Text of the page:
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Lincoln MKS



  • speculatorspeculator Posts: 116
    ">Ford would be in a better financial position if it would phase out Lincoln and Mercury. I believe that GM, not to mention their foreign competition, have gained more than a slight tech edge in vehicle platform design. Ford could compete with Chevy and Pontiac along with its low to mid price foreign competition much sooner if it didn't have to waste resources on Lincoln and Mercury.Presently, Ford has to use warmed over tech from Volvo and Mazda to produce its present vehicles that would compete with its rivals products of five years ago. For instance, it will take Ford 4 or 5 years to produce a newly designed modern rear drive platform that may or not have independent rear suspension for its Crown Vic etc replacements . Which may not be much better than its present platforms if it doesn't have irs.Lincoln has lost all of its cache among younger more affluent buyers who have a yearly income of over 125000.00 per year. Its seems that Cadillac has made in-roads into this segment of the market with its CTS.Most of the people in this income class when asked in a marketing survey which American manufacturer has the best ability to compete with its foreign luxury competition has Cadillac as the most often brand name mentioned by its respondents . Lincoln barely is mentioned ahead of Pontiac. Ford could compete more readily by saving overhead that these two failing divisions utilize. Unfortunately ,For Ford ,when the consumer hears Lincoln, they see a Ford . They don't see much of a different between the two brands. When they hear Cadillac they see CTS.This car has gave Cadillac such a boost in the consumer satisfaction, that they are waiting to see what Cadillac is going to do next.From a marketing stand point, it would be very difficult for Lincoln to regain brand satisfaction among consumers considering all of the competition that it has to compete with. Cadillac had its same dilemma with consumers as Lincoln.Unfortunately Cadillac beat Lincoln to the punch with more modern luxury performace vehicles that rival many of the features of its foreign rivals.Now Cadillac has Lincoln over a barrel. Its true that Cadillac is more costly to purchase than a Lincoln, but in the segment that Lincoln is attempting to compete in, this is a liability as cheaper equals cheap. The intelligent thing for Ford to do is to discontinue Merc and Lincoln and use the money that would be save by going on a crash program of producing more modern low priced vehicles. This way Ford would still be in business 10 years from now.
  • rayainswrayainsw Posts: 2,932
    I typically only drop in here very occasionally – but I noticed that there had been close to 100 posts since I last visited, so I decided to scan a few – largely to see if anything about the MKS specifications had changed, since last I visited . . .

    Skipping past all the Political “stuff”, a couple of posts that caught my eye referred to “The Good Old Days” – when Jim Rogers and Mark K ( trans. engineer ) were contributing on the LS board. Those were, indeed, interesting times. One reason I bought my first LS was that participation.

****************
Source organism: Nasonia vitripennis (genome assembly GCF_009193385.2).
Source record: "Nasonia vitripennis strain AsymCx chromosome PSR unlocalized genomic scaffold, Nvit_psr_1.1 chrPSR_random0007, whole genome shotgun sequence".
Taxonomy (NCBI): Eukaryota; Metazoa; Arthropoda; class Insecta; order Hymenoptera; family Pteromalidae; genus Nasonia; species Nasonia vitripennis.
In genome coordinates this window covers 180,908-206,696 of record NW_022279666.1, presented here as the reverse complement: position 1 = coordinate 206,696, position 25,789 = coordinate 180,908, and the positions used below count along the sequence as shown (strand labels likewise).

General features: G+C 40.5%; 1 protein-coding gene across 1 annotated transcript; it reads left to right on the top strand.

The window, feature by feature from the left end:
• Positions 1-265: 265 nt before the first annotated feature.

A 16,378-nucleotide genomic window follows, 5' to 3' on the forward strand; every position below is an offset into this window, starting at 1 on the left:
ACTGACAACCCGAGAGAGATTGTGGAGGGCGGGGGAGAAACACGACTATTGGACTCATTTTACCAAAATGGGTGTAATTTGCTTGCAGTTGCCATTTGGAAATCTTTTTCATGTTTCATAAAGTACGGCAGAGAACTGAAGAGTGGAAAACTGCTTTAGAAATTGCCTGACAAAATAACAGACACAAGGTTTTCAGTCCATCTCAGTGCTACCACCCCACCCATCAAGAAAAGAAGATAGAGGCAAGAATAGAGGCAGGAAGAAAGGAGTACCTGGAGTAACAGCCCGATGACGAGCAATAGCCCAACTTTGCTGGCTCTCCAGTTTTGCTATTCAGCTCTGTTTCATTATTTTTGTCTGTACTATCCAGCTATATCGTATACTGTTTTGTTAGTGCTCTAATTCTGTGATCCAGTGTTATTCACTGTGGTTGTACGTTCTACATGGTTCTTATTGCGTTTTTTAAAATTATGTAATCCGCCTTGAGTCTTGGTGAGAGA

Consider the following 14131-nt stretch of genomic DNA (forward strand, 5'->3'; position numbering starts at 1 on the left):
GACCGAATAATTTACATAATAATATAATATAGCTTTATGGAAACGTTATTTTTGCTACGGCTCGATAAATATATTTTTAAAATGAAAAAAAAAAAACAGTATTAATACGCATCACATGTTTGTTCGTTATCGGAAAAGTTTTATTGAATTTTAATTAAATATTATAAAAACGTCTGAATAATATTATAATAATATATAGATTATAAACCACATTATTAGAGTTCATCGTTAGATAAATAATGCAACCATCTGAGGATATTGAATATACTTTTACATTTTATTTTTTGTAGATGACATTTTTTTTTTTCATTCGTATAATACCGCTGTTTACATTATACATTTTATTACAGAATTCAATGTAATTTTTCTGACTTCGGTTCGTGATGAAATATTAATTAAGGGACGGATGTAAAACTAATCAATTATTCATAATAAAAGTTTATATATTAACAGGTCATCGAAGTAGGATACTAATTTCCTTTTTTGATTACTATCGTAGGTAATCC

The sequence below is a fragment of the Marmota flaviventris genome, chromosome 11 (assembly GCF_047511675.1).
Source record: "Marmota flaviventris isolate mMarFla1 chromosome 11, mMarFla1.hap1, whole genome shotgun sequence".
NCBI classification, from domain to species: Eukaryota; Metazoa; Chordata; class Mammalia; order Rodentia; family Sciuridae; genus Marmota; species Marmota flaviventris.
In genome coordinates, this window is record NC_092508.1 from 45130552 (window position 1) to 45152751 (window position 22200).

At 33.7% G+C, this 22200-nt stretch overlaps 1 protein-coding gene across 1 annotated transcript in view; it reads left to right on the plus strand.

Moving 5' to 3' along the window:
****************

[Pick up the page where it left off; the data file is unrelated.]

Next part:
As OW knows, I have been posting mostly in the Pontiac G8 forums. I have found that, though I certainly enjoyed some of the “bells & whistles” provided by the 2 LSs I had, I am more interested in the RWD handling dynamics and the V8 TQ provided by something like the G8 GT. And I am willing to forego a level ( or 2 ) of interior fit, finish & materials as well as a few features I have had before, in order to have a sedan that has close to a 50\50 F\R weight balance, RWD and capable of a 13.5-ish quarter mile.

    The G8 GT is ( clearly ) not designed to be directly comparable to the MKS. It will not have several features ( standard or optional ) that the Lincoln will offer. But it is a 4DR Sedan – that looks like it will be dynamically superior to the Lincoln – and offer all the luxury & refinement that ** I ** require. Though it will certainly lack a number of features & “tech toys” that Lincoln will offer.

    [[[ Must feed TQ addiction. ]]]

    And the G8 GT’s EPA MPG estimates are comparable to RWD V8 sedans such as the BMW 550i – and the highway estimate ( and early return from buyers agrees ) is exactly the same as an Infiniti G35 – a smaller & lighter Sport Sedan, with a 3.5L V6.

    Let me reiterate: I am most emphatically ** NOT ** trying to convince anyone here that the G8 GT is ‘better’ than the MKS. )))

    I am not really surprised that Lincoln has veered ( ? ) away from trying to compete with BMW – or even Caddy, in the Sport Sedan segment.

    But I am ( still ) rather disappointed. As I posted in several ways some time ago: If Lincoln had introduced an LS with ( a version of ) the Jag’s Supercharged V8 and the Jag’s 6-speed ZF automatic trans. – and at a price point that reasonably & realistically reflected the incremental additional cost of only this upgraded drivetrain ( essentially a “Lincoln LS – R” ) I would have bought one. Period. In a heartbeat. In 2004 ( when I did buy a left-over 2003 LS ), or 2005, or 2006, or 2007.

    [ The Jag S-Type R was just a bit too much money for me – and still used that odd ‘J-Gate’ instead of a real manumatic function – via the shift lever or paddles. ]

    Since I really do want a RWD V8 Sport Sedan for my next purchase, and the MKS does not fit, I will continue to check here occasionally – but only to see if Ford \ LM ever does seem to be moving toward producing sedans I’d find interesting again.